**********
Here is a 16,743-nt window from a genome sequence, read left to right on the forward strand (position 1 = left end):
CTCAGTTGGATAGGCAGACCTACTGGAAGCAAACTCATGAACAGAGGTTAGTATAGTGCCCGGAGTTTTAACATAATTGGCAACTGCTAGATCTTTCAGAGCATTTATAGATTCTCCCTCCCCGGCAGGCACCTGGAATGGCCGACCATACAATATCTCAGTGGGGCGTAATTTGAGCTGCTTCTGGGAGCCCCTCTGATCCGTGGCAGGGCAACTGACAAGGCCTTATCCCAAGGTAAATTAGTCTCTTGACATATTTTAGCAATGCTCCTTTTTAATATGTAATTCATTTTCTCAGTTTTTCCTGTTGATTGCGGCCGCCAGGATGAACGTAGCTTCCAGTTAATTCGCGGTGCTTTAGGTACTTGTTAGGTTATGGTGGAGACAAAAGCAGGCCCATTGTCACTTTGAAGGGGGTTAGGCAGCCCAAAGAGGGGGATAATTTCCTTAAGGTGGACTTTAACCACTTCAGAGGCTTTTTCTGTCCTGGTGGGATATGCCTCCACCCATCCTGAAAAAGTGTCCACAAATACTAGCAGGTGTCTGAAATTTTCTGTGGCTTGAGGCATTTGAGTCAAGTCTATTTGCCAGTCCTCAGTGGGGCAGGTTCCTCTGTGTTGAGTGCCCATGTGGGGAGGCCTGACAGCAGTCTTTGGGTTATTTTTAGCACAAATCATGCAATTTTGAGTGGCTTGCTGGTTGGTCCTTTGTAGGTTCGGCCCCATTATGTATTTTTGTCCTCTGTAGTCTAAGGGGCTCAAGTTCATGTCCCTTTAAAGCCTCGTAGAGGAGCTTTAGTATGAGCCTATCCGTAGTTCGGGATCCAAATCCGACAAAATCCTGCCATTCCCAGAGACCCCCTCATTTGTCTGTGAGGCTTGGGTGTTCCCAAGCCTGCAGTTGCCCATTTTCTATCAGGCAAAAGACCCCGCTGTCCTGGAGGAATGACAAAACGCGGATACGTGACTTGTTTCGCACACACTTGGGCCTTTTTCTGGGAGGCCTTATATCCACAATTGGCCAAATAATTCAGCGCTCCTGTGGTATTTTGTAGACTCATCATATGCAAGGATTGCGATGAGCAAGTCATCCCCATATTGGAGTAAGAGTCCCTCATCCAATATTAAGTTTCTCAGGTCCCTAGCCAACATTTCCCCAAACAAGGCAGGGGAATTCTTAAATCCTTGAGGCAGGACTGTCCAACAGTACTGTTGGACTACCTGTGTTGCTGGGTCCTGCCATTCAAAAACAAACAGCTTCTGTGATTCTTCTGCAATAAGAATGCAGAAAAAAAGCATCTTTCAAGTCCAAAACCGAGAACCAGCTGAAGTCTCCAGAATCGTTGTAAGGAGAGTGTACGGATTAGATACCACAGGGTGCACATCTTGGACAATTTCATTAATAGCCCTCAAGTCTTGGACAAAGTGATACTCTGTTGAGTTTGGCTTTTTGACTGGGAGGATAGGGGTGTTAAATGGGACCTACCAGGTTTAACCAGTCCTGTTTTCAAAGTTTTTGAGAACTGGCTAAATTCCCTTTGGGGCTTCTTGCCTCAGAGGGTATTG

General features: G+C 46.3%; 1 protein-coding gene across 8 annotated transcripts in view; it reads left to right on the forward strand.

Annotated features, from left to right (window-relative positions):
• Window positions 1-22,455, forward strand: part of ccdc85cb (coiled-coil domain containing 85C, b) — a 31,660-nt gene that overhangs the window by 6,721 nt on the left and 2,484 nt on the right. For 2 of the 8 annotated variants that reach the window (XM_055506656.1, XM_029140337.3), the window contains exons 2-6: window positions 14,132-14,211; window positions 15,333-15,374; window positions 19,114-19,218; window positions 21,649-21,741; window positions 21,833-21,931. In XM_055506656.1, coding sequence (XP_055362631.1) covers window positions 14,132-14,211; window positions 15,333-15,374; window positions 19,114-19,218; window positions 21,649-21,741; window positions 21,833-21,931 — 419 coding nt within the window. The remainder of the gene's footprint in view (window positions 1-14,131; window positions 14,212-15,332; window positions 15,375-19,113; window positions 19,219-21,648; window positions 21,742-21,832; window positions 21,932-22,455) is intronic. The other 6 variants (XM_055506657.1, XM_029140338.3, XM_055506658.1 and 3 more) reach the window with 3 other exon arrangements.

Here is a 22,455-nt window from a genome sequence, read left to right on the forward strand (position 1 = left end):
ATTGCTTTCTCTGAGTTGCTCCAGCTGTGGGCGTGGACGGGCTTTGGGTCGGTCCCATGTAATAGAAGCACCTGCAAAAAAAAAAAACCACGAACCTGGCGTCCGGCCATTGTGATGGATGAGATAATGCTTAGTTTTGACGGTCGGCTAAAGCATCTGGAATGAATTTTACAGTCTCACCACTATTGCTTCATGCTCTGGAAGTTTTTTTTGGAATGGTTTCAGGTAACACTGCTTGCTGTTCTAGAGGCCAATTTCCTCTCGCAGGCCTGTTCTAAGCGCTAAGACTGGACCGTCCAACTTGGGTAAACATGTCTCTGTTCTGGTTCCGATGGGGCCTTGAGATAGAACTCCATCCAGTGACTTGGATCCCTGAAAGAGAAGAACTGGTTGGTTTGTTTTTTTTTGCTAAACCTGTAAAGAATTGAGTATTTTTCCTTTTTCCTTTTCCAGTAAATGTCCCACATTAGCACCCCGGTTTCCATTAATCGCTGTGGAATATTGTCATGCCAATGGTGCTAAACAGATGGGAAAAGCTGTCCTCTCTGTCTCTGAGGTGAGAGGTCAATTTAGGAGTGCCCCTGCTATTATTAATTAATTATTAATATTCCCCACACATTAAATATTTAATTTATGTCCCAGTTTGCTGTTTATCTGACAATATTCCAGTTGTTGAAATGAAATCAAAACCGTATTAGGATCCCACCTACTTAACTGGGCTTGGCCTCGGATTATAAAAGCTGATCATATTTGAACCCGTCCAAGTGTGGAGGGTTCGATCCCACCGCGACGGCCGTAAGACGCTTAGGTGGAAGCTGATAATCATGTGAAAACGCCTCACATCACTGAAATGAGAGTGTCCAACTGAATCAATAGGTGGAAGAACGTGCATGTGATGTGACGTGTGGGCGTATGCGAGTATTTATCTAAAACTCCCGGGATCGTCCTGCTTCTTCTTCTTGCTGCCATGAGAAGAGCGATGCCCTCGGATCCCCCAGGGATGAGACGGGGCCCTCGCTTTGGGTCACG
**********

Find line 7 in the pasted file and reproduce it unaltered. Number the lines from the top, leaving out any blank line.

ATTGCTTTCTCTGAGTTGCTCCAGCTGTGGGCGTGGACGGGCTTTGGGTCGGTCCCATGTAATAGAAGCACCTGCAAAAAAAAAAAACCACGAACCTGGCGTCCGGCCATTGTGATGGATGAGATAATGCTTAGTTTTGACGGTCGGCTAAAGCATCTGGAATGAATTTTACAGTCTCACCACTATTGCTTCATGCTCTGGAAGTTTTTTTTGGAATGGTTTCAGGTAACACTGCTTGCTGTTCTAGAGGCCAATTTCCTCTCGCAGGCCTGTTCTAAGCGCTAAGACTGGACCGTCCAACTTGGGTAAACATGTCTCTGTTCTGGTTCCGATGGGGCCTTGAGATAGAACTCCATCCAGTGACTTGGATCCCTGAAAGAGAAGAACTGGTTGGTTTGTTTTTTTTTGCTAAACCTGTAAAGAATTGAGTATTTTTCCTTTTTCCTTTTCCAGTAAATGTCCCACATTAGCACCCCGGTTTCCATTAATCGCTGTGGAATATTGTCATGCCAATGGTGCTAAACAGATGGGAAAAGCTGTCCTCTCTGTCTCTGAGGTGAGAGGTCAATTTAGGAGTGCCCCTGCTATTATTAATTAATTATTAATATTCCCCACACATTAAATATTTAATTTATGTCCCAGTTTGCTGTTTATCTGACAATATTCCAGTTGTTGAAATGAAATCAAAACCGTATTAGGATCCCACCTACTTAACTGGGCTTGGCCTCGGATTATAAAAGCTGATCATATTTGAACCCGTCCAAGTGTGGAGGGTTCGATCCCACCGCGACGGCCGTAAGACGCTTAGGTGGAAGCTGATAATCATGTGAAAACGCCTCACATCACTGAAATGAGAGTGTCCAACTGAATCAATAGGTGGAAGAACGTGCATGTGATGTGACGTGTGGGCGTATGCGAGTATTTATCTAAAACTCCCGGGATCGTCCTGCTTCTTCTTCTTGCTGCCATGAGAAGAGCGATGCCCTCGGATCCCCCAGGGATGAGACGGGGCCCTCGCTTTGGGTCACG